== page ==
Every week, Zikoko seeks to understand how people move the Naira in and out of their lives. Some stories will be struggle-ish, others will be bougie. All the time, it’ll be revealing.
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18 years, two companies, 10 different roles. It’s no wonder the subject on this week’s #NairaLife is looking forward to retiring at 45. His plan? Buy and lease a house in the UK and live off the rent money, then buy another.
Tell me about your earliest memory of money
It’s receiving money from visitors and my mum collecting it to keep for me but never giving me back. I never even tried to ask. I also remember knowing very early in life that we were poor, but not as poor as we should’ve been.
I spent the first five years of my life in the UK. My parents had my sister in Nigeria, moved to the UK to work and go to school, had my brother, then me. At five years old, we moved back to Nigeria and that’s when I noticed things began to change. We didn’t have the freedom and luxury we had in the UK. We didn’t have a car or a generator, and we rationed food.
But my dad was building houses and schools.
I don’t understand
He had a strange obsession with building. That’s where our family money was going. I’m sure we were meant to be above average financially. My dad had worked at the Central Bank of Nigeria, as a lecturer at a university, and at the Securities and Exchange Commission. So there was money; he just wanted to use all of it to build.
First, he built a school for himself. The building had two floors and was already much bigger than the capacity of the students he had. So, why did my dad decide to increase it to four floors? It’s been almost 35 years, and his school still uses only the ground floor.
Our house is a gigantic duplex. He’s the only one that lives there now.
He built another even bigger structure for a secondary school because of a rule that primary and secondary schools can’t be in the same building. It’s abandoned.
In Abuja, he built a bungalow and then, along the line, decided to turn it into a three-storey building. To the best of my knowledge, nobody has been there in 20 years.
Whoa. What about your mum?
She supported him as best as she could. She was a trained teacher, so she became the administrator of the school. As early as age 10, when I finished primary school, I used to help teach younger children maths, english and verbal reasoning. In fact, I taught at intervals until I got my first job at 22.
And what was your relationship with your siblings like?
I’ve always liked to be on my own. My siblings and I were never close. My dad always mentioned that our home didn’t feel like he had kids because nobody was running around and screaming.
We reacted to our upbringing differently. I couldn’t wait to become independent and leave them. My older brother was always a happy, sociable guy who didn’t mind. As for my older sister, well, one day in 1995, she took ₦125k from my parents’ wardrobe and disappeared for three years. She was about 18.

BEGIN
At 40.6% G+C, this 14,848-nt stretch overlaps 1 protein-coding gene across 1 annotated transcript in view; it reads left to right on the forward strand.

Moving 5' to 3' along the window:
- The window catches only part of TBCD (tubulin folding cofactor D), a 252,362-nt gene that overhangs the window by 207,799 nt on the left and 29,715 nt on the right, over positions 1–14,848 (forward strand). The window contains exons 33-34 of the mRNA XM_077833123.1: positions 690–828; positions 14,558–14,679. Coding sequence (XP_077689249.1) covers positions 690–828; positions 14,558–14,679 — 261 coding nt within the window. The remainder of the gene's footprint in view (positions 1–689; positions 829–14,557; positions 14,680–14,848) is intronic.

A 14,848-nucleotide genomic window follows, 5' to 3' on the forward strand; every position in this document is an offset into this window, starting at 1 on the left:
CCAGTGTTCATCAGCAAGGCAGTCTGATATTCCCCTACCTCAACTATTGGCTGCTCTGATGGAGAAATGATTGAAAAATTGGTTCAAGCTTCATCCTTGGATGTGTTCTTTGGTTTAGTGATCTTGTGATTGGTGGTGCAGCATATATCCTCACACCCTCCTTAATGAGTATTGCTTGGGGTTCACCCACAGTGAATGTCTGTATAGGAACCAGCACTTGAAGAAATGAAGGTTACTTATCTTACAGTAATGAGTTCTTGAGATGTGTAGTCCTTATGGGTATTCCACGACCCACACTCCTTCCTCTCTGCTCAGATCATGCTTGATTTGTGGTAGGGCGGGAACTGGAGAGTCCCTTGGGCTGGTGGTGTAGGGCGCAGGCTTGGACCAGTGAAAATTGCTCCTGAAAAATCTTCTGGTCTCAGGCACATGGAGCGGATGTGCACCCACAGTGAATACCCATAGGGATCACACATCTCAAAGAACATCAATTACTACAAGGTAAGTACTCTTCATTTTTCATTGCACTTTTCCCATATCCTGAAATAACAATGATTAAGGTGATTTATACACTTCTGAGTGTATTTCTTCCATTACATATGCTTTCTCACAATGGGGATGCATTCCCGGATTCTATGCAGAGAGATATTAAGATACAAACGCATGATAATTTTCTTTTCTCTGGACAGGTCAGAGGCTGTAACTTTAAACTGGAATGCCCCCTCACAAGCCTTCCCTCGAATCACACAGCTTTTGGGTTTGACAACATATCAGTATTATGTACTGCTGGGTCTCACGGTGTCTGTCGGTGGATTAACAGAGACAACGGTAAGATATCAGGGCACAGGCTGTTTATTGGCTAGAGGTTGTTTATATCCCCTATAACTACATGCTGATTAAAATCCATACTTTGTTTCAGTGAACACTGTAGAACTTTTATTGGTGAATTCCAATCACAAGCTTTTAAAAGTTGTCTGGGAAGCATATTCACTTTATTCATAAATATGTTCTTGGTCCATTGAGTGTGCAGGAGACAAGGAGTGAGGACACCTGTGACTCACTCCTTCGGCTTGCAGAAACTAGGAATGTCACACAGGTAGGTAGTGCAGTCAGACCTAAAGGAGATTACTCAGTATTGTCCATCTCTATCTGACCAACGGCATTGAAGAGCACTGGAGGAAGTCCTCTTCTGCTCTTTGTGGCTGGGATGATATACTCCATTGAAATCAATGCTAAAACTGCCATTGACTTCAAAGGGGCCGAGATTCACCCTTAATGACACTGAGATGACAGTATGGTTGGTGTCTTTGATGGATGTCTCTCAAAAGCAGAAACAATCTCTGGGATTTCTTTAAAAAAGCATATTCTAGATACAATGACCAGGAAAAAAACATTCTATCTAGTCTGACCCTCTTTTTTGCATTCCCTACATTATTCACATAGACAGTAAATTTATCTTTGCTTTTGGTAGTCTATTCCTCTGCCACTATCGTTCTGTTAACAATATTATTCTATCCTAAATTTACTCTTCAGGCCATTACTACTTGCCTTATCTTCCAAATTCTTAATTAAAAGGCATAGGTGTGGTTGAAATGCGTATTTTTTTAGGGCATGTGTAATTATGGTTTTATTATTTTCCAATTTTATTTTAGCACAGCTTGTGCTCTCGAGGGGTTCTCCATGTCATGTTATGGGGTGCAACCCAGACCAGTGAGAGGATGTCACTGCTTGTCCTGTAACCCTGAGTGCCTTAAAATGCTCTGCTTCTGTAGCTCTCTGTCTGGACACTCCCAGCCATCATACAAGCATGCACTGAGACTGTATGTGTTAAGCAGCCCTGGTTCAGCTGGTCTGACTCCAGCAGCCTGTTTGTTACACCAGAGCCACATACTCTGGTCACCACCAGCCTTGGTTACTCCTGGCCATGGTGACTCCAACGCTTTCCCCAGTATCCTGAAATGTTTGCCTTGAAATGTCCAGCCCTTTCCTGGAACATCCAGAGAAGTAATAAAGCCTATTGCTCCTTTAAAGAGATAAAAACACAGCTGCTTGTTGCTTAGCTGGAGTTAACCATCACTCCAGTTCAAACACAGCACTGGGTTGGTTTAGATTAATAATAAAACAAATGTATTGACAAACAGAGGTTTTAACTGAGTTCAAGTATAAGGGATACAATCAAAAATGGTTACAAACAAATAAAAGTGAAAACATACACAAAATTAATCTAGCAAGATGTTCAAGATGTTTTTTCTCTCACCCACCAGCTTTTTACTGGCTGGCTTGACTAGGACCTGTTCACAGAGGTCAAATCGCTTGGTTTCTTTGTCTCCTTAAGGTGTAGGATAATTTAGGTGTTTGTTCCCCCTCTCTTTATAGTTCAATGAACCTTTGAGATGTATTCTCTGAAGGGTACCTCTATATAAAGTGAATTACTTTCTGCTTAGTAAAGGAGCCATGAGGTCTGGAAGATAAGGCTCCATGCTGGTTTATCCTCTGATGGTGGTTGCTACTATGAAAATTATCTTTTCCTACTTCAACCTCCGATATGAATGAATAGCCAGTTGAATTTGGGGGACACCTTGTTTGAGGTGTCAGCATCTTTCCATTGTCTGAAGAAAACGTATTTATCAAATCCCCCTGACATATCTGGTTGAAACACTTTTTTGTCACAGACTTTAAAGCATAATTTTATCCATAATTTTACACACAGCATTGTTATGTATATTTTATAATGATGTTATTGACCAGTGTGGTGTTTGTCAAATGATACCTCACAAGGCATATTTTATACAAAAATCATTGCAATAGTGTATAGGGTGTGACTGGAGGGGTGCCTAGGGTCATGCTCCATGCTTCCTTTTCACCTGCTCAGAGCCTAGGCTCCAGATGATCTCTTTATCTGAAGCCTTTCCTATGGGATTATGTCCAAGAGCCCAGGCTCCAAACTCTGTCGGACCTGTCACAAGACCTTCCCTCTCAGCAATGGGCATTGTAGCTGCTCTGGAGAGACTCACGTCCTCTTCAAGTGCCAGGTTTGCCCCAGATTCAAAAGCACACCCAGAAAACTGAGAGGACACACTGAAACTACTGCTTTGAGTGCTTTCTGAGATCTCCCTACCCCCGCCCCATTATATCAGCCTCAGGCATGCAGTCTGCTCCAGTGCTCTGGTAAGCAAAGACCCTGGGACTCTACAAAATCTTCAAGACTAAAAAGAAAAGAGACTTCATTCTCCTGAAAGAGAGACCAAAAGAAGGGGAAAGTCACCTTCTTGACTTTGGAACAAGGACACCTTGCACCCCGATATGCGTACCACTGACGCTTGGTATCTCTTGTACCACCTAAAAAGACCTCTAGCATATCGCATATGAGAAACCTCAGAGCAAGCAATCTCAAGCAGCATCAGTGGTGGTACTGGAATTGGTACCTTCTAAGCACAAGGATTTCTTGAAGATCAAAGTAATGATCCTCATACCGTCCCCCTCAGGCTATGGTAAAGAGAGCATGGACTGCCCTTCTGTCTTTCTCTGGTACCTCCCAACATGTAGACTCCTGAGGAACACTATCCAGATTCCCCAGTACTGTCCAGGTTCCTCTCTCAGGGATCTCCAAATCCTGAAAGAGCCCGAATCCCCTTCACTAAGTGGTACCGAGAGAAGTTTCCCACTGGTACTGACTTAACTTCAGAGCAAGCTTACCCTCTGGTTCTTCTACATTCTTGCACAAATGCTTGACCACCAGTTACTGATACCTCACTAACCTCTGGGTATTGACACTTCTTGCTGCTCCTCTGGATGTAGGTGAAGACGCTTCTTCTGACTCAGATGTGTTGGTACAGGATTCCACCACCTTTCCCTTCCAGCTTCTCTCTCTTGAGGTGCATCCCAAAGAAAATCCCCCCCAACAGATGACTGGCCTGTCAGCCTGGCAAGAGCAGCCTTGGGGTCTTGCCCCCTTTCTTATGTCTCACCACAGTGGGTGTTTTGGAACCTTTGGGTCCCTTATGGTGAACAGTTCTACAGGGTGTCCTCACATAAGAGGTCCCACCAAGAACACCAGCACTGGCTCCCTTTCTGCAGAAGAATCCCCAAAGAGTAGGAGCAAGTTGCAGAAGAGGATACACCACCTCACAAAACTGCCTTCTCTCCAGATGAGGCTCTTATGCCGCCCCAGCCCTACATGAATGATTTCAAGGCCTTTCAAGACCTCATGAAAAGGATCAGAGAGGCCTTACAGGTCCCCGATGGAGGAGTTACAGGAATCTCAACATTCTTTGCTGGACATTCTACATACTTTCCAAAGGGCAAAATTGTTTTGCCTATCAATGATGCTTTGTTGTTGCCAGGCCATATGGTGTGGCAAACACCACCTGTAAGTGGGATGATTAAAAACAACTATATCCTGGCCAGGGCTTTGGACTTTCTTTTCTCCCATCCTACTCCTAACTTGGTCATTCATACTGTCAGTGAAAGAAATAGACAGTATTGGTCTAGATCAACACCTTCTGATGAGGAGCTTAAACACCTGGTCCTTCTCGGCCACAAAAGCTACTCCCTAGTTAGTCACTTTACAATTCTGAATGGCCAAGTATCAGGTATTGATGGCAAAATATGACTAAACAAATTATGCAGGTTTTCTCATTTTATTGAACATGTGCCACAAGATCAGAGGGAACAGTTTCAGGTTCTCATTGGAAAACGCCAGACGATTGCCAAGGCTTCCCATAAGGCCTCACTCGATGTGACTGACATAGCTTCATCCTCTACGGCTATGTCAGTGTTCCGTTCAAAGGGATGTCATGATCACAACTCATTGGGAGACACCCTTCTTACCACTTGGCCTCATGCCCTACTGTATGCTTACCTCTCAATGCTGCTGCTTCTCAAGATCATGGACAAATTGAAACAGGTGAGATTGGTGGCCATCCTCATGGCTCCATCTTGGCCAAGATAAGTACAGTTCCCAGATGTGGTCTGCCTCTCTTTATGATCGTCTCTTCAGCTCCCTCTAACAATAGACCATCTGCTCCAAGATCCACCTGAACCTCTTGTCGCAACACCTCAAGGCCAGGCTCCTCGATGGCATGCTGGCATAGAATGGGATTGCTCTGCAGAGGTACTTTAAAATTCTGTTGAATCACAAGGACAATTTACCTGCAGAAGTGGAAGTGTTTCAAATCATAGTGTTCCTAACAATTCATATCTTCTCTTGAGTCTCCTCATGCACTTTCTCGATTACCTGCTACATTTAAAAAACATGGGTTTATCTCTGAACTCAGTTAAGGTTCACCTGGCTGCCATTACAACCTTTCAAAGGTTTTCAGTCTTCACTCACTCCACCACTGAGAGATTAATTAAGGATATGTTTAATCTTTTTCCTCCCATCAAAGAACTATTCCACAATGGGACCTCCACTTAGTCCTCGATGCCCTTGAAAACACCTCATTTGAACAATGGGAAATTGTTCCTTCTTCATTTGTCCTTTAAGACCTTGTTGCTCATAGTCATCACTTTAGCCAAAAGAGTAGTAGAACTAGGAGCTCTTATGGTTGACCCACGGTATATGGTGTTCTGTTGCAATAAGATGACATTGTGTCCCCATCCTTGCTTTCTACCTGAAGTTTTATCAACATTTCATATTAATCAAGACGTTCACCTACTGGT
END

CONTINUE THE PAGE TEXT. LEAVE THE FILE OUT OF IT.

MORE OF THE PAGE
I wasn’t shaken by the experience because, like I said, I didn’t really care. We weren’t friends when she was around, so why should I care that she ran away?
What was your plan to leave home?
I got into boarding house when I was 10 in 1991. Again, I noticed the difference between other kids and myself in little things like the quality of provisions. But at least I was away from home.
Secondary school also brought some changes. I don’t know why, but I began to do very badly in school. I went from being the most brilliant pupil in primary school to being average in junior secondary school and very bad in senior secondary school. It got so bad I had to repeat SS 1.
In SS 2, I took GCE. But I realised I wouldn’t be ready to write SS 3 WAEC in a few months. Of course, I failed that GCE and WAEC, but I passed the next GCE. That one year of intense studying changed me again because I was one of the top students in my department from when I got into UNILAG in 1999 until the end.
What did you study?
My mum had done some insurance work in the past and always had books lying around the house. I used to read them for fun as a kid. So I just thought, “Why not?”
What were your finances like in uni?
I got allowances from home that peaked at about ₦4k a month. That’s what I survived on. My mum used to bring food for my older brother — I didn’t want — and she’d drop my money with him. I tried to make money, but the business failed catastrophically.
Tell me about it
In 2001, my friend was starting a comic book business and needed some money to fund it. I gave him ₦5k. There was no gain from it, so I made a bad investment mistake. He was only interested in making the comics beautiful and high quality, but he wasn’t marketing them, so I joined his team to encourage them to market. I couldn’t do it myself because it wasn’t my strong point.
I sha kept pumping money into the business. In 2003, when I got my first salary at my first job, I gave it all to the business. It was ₦15k. When I still didn’t make any profit, I pulled out.
What was this first job?
It was a policy writing role at an insurance company. They poached me and five others right from university because we were top of the class. They wanted us to be the future of the company.
But the job was boring. Insurance is like medicine — you have to do things the exact way you learnt them in school. People used to bring textbooks to work. It was like I was back to doing school work. And to add to that, people began to give me their work when they saw I was good.
About 10 months into the job, NYSC posted me to Enugu, and I left. The company had tried to make me stay and serve under them in Lagos, but I needed a break. It meant I’d lose the job and opportunity to grow within the company, but I didn’t mind.